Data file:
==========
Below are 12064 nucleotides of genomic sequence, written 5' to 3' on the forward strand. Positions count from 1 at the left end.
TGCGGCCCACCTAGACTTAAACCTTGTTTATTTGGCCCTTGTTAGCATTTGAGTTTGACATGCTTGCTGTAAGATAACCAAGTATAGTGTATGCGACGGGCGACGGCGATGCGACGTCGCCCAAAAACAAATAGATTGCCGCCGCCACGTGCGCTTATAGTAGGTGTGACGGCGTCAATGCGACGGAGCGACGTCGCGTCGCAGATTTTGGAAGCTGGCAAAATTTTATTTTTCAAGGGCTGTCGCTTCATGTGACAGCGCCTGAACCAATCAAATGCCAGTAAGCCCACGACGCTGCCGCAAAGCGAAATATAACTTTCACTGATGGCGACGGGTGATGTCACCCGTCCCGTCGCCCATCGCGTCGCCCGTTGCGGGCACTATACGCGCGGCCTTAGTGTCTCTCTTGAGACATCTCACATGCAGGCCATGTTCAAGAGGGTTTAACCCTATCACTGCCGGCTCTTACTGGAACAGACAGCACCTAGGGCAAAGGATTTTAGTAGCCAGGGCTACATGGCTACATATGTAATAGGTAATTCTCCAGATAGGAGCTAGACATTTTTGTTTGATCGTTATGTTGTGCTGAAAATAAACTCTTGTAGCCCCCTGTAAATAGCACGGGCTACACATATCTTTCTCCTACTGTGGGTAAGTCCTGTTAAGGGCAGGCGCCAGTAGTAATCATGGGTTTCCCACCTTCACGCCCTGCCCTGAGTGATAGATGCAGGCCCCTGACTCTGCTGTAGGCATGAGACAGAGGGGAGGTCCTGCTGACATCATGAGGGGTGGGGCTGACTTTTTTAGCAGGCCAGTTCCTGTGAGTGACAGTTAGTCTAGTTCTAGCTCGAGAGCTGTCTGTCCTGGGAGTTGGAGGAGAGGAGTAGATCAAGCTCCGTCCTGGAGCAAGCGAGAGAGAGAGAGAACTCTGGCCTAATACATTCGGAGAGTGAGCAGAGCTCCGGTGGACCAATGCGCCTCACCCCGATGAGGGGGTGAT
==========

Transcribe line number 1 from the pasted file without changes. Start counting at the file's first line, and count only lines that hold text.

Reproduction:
Below are 12064 nucleotides of genomic sequence, written 5' to 3' on the forward strand. Positions count from 1 at the left end.